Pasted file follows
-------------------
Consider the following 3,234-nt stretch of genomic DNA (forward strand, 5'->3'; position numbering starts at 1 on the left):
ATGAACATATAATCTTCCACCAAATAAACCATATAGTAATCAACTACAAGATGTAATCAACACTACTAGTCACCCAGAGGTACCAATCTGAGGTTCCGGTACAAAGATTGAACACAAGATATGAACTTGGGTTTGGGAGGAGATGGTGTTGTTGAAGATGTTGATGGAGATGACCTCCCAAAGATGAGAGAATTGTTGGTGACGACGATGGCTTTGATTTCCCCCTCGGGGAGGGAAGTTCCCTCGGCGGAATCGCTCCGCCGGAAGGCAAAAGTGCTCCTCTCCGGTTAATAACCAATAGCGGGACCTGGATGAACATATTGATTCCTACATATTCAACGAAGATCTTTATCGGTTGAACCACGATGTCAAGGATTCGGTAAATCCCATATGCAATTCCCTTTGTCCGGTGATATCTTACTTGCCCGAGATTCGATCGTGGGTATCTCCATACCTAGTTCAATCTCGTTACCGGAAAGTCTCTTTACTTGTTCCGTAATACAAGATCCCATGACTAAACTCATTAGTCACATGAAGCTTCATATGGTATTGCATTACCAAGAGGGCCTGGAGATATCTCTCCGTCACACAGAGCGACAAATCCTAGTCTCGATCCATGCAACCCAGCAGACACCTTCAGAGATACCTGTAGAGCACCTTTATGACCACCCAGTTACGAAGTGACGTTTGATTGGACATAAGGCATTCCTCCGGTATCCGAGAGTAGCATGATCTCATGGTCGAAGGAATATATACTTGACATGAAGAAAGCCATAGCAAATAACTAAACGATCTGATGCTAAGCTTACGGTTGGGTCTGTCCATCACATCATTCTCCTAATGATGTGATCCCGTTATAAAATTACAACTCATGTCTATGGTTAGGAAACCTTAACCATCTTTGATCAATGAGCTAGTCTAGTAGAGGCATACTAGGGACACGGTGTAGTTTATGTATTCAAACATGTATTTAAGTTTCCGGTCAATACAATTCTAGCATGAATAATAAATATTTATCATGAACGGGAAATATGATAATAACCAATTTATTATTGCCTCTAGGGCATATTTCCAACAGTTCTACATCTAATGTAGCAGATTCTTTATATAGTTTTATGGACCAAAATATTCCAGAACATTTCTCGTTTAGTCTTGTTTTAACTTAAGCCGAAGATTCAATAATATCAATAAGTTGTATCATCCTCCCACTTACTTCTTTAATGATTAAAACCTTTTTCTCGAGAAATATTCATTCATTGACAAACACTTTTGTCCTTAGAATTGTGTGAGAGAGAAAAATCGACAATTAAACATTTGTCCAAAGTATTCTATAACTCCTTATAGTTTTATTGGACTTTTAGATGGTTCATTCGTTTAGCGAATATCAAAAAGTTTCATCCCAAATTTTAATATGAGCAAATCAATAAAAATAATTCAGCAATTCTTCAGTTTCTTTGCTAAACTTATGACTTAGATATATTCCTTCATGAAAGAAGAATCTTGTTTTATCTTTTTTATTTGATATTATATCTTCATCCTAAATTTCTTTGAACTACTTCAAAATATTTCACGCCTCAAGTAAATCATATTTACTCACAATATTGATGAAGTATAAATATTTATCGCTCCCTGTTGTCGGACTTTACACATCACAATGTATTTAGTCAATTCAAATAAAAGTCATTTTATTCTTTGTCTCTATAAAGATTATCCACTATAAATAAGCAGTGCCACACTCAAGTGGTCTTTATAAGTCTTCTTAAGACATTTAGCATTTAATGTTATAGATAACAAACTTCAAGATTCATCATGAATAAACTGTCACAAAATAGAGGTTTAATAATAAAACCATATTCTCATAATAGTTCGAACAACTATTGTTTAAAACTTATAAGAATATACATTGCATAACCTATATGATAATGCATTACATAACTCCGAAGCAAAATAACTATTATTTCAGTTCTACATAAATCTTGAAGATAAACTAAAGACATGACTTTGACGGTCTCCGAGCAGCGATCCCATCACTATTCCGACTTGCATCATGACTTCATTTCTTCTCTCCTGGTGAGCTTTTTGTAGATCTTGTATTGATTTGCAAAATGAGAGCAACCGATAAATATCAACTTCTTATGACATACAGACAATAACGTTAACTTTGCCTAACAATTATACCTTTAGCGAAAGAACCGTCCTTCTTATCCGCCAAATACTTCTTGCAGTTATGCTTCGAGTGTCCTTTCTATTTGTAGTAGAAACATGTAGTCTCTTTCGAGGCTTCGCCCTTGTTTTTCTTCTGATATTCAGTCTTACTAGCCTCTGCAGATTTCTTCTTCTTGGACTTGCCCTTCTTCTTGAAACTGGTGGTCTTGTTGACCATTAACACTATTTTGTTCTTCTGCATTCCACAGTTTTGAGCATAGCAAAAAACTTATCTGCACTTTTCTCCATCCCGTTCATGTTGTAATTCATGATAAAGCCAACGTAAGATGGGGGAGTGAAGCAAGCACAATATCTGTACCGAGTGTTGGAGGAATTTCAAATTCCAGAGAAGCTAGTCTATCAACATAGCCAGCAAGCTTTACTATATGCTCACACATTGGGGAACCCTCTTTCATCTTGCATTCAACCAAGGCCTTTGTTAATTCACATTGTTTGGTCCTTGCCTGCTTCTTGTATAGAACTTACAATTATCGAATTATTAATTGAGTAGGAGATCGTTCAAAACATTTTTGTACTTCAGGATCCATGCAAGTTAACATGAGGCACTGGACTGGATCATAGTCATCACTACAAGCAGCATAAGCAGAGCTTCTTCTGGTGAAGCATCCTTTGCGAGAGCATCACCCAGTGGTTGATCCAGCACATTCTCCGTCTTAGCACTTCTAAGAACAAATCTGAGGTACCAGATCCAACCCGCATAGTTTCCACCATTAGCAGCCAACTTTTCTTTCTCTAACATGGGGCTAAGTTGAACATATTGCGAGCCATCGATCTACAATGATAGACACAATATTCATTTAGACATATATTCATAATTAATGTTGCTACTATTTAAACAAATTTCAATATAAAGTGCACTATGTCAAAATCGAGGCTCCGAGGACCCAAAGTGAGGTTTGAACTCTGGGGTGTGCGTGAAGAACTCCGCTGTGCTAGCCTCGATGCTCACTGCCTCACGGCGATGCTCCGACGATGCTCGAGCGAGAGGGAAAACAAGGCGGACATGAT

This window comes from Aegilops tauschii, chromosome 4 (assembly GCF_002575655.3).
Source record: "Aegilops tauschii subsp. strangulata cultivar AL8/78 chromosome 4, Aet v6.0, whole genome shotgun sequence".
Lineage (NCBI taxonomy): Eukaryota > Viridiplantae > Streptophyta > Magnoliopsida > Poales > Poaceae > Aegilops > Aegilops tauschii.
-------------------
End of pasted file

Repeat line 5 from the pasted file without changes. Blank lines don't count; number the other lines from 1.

Lineage (NCBI taxonomy): Eukaryota > Viridiplantae > Streptophyta > Magnoliopsida > Poales > Poaceae > Aegilops > Aegilops tauschii.